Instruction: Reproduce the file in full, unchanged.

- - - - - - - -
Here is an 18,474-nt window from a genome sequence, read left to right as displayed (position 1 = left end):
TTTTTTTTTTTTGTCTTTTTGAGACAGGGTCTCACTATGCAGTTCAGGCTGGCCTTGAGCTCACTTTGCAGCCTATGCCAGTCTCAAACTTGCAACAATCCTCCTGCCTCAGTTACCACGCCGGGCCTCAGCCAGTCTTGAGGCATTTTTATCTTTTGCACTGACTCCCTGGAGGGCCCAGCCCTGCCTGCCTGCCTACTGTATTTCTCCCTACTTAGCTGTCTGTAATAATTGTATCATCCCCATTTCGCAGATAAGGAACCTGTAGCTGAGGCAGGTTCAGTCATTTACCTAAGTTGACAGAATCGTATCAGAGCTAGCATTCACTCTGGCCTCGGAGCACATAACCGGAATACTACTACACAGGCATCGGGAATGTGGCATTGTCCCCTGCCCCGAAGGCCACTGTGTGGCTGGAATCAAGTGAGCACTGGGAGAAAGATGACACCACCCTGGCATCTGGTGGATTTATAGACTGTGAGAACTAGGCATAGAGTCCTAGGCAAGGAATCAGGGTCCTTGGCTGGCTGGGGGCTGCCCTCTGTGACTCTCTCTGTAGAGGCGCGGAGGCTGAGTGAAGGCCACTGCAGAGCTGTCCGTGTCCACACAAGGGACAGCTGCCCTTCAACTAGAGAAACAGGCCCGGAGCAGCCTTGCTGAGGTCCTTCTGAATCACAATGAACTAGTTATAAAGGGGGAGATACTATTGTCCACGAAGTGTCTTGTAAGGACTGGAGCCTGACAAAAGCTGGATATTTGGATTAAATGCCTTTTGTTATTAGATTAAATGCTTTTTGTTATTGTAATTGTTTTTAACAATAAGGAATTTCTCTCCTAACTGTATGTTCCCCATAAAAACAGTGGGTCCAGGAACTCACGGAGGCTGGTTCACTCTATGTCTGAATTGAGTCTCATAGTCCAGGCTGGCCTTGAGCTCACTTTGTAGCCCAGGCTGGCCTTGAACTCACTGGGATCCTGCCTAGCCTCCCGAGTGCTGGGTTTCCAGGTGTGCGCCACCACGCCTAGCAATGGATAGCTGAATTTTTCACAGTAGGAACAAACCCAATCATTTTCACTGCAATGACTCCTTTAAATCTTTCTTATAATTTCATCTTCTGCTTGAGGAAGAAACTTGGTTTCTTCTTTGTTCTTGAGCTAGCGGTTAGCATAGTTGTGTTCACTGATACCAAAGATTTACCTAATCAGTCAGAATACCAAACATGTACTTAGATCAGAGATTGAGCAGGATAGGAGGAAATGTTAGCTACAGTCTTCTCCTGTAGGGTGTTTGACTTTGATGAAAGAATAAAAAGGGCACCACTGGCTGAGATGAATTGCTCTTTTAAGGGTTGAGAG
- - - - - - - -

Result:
Here is an 18,474-nt window from a genome sequence, read left to right as displayed (position 1 = left end):
TTTTTTTTTTTTGTCTTTTTGAGACAGGGTCTCACTATGCAGTTCAGGCTGGCCTTGAGCTCACTTTGCAGCCTATGCCAGTCTCAAACTTGCAACAATCCTCCTGCCTCAGTTACCACGCCGGGCCTCAGCCAGTCTTGAGGCATTTTTATCTTTTGCACTGACTCCCTGGAGGGCCCAGCCCTGCCTGCCTGCCTACTGTATTTCTCCCTACTTAGCTGTCTGTAATAATTGTATCATCCCCATTTCGCAGATAAGGAACCTGTAGCTGAGGCAGGTTCAGTCATTTACCTAAGTTGACAGAATCGTATCAGAGCTAGCATTCACTCTGGCCTCGGAGCACATAACCGGAATACTACTACACAGGCATCGGGAATGTGGCATTGTCCCCTGCCCCGAAGGCCACTGTGTGGCTGGAATCAAGTGAGCACTGGGAGAAAGATGACACCACCCTGGCATCTGGTGGATTTATAGACTGTGAGAACTAGGCATAGAGTCCTAGGCAAGGAATCAGGGTCCTTGGCTGGCTGGGGGCTGCCCTCTGTGACTCTCTCTGTAGAGGCGCGGAGGCTGAGTGAAGGCCACTGCAGAGCTGTCCGTGTCCACACAAGGGACAGCTGCCCTTCAACTAGAGAAACAGGCCCGGAGCAGCCTTGCTGAGGTCCTTCTGAATCACAATGAACTAGTTATAAAGGGGGAGATACTATTGTCCACGAAGTGTCTTGTAAGGACTGGAGCCTGACAAAAGCTGGATATTTGGATTAAATGCCTTTTGTTATTAGATTAAATGCTTTTTGTTATTGTAATTGTTTTTAACAATAAGGAATTTCTCTCCTAACTGTATGTTCCCCATAAAAACAGTGGGTCCAGGAACTCACGGAGGCTGGTTCACTCTATGTCTGAATTGAGTCTCATAGTCCAGGCTGGCCTTGAGCTCACTTTGTAGCCCAGGCTGGCCTTGAACTCACTGGGATCCTGCCTAGCCTCCCGAGTGCTGGGTTTCCAGGTGTGCGCCACCACGCCTAGCAATGGATAGCTGAATTTTTCACAGTAGGAACAAACCCAATCATTTTCACTGCAATGACTCCTTTAAATCTTTCTTATAATTTCATCTTCTGCTTGAGGAAGAAACTTGGTTTCTTCTTTGTTCTTGAGCTAGCGGTTAGCATAGTTGTGTTCACTGATACCAAAGATTTACCTAATCAGTCAGAATACCAAACATGTACTTAGATCAGAGATTGAGCAGGATAGGAGGAAATGTTAGCTACAGTCTTCTCCTGTAGGGTGTTTGACTTTGATGAAAGAATAAAAAGGGCACCACTGGCTGAGATGAATTGCTCTTTTAAGGGTTGAGAG